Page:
“The main driver for most of our clients is controlling their bills over a long period of occupancy, wanting a warm feeling in the house, and wanting to reduce their carbon footprint,” Phil says.
“Improving insulation will reduce the amount of heat leaking out of your house,” Kieran says. “For example, a boiler will burn less gas to maintain the target thermostat temperature. This decreases what is known as the operational energy, or operational carbon, of the building.
“Using less gas is important, because it’s a contributing factor to the climate crisis,” he continues. “This has a significant impact on the cost of living. Most people in the UK aren’t going to build a new house. We need to improve the efficiency of existing buildings or be prepared to live in colder homes.”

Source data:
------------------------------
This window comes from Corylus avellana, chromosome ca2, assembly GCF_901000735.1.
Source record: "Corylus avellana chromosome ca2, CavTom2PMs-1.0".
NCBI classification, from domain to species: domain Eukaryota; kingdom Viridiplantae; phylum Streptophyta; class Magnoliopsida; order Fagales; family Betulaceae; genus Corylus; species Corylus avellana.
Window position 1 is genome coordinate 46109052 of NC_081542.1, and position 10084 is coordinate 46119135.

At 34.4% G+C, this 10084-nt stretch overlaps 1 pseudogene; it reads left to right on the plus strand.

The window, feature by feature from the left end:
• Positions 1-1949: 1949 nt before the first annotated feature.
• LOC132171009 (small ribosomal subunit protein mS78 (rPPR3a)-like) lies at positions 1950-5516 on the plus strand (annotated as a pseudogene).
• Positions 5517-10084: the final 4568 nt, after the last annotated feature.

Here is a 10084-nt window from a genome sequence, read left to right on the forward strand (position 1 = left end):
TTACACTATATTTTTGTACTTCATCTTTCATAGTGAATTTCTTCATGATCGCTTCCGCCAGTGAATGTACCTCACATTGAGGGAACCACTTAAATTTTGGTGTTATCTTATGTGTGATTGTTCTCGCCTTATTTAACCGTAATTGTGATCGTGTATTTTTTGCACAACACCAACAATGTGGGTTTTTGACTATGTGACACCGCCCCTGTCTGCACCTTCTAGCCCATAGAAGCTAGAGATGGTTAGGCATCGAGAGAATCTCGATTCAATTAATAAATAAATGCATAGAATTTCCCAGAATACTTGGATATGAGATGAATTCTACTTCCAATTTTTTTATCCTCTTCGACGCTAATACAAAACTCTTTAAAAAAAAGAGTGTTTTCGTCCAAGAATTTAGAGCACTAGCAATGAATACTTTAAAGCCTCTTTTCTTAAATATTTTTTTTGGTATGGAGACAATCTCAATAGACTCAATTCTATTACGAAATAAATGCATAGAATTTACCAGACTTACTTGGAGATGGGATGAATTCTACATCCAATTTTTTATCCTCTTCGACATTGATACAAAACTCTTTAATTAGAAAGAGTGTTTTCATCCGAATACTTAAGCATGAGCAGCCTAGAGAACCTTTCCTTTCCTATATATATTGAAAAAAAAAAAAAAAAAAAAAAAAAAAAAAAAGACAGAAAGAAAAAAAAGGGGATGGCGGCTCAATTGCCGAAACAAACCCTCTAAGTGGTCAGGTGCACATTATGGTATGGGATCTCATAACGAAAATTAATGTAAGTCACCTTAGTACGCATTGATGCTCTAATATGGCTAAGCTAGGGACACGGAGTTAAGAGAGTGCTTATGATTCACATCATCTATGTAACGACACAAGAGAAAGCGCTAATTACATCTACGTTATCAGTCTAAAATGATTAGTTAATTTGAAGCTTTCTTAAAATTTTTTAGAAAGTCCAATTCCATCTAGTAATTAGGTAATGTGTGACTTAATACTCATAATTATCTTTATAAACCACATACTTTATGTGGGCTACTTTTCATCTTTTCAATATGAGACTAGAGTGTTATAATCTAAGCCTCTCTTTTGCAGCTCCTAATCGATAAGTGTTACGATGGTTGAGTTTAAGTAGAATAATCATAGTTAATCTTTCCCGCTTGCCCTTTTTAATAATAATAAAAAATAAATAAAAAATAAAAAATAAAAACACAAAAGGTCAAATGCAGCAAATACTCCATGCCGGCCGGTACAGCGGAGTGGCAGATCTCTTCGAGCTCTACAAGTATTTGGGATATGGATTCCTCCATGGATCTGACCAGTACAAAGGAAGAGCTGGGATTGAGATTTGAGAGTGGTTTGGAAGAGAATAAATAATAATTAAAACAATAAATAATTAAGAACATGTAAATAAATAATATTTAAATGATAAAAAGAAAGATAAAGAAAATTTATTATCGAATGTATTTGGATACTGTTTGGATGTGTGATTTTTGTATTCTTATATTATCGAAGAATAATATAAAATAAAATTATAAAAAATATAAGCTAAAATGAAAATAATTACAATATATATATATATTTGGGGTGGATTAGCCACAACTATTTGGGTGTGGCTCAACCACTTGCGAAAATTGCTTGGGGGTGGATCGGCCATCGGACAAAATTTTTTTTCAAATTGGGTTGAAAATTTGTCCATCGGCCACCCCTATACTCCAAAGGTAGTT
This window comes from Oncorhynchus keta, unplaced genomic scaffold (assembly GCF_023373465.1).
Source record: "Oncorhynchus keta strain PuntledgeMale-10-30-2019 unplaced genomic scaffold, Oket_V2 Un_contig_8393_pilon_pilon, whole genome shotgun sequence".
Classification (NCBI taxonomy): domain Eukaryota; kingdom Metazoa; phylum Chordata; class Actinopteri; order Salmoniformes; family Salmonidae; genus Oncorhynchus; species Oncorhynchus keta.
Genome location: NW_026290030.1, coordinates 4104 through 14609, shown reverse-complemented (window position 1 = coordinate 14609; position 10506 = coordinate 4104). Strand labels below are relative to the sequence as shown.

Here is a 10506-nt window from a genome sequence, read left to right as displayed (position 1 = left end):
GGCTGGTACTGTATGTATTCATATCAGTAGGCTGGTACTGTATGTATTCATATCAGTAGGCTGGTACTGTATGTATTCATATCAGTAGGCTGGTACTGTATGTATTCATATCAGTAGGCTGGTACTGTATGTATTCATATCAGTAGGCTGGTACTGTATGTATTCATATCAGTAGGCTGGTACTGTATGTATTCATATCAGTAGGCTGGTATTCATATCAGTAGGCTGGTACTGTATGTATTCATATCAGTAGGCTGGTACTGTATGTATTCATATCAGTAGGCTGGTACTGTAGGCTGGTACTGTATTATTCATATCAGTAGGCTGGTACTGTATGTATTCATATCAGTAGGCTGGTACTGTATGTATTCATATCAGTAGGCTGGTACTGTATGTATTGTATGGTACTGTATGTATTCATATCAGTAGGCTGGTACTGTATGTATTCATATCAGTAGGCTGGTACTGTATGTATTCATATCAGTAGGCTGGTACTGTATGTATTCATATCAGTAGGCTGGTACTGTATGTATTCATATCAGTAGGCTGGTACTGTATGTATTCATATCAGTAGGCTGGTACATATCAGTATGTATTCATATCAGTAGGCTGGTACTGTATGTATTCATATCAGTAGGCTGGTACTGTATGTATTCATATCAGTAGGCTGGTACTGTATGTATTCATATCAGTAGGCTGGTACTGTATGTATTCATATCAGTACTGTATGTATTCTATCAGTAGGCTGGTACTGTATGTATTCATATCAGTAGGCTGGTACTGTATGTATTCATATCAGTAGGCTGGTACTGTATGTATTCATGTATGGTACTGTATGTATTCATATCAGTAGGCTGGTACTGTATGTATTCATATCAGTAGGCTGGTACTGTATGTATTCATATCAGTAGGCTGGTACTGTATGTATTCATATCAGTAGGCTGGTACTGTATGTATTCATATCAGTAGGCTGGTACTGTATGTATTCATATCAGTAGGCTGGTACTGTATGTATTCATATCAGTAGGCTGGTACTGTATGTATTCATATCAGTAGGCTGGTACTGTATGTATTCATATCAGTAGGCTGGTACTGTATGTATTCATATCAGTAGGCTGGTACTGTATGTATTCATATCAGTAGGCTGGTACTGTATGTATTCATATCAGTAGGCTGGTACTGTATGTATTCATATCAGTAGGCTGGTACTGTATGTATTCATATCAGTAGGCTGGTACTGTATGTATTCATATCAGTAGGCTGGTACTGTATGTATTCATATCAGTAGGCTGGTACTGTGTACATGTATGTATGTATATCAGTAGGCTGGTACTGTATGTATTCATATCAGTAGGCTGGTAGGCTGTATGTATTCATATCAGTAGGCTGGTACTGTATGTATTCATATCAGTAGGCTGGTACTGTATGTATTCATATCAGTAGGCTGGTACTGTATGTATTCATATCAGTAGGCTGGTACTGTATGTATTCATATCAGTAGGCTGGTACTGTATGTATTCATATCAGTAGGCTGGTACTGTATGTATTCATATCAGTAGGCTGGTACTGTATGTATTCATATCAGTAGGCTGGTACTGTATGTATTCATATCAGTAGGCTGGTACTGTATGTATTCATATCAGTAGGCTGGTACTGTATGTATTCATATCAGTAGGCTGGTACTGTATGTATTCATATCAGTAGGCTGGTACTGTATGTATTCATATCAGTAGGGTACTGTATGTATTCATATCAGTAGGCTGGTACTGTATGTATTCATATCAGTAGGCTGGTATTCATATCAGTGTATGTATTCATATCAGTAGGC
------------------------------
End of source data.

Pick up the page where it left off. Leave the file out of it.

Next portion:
While it might feel like a less glamorous use of your funds than, say, a new bathroom, insulating wisely should make a difference to your home’s longevity.
“Ultimately, the most positive outcome is that clients are able to stay in a neighbourhood and community they love in a house that’s designed to suit their needs for many years to come,” Nimi Attanayake says.
Let’s start with walls…
Internal wall insulation This is where you fit rigid insulation boards to existing walls. You can also create stud walls filled with an insulation material such as mineral wool fibre or sheep’s wool, for example.
As you might expect, this can be disruptive, as you’ll need to clear rooms, remove skirting boards and fitted cupboards, and redecorate.
If you have a newer home with cavity walls (an existing space within them), these can be filled with insulating materials that are injected or blown into place through small holes. This is generally only possible in houses built after the 1920s.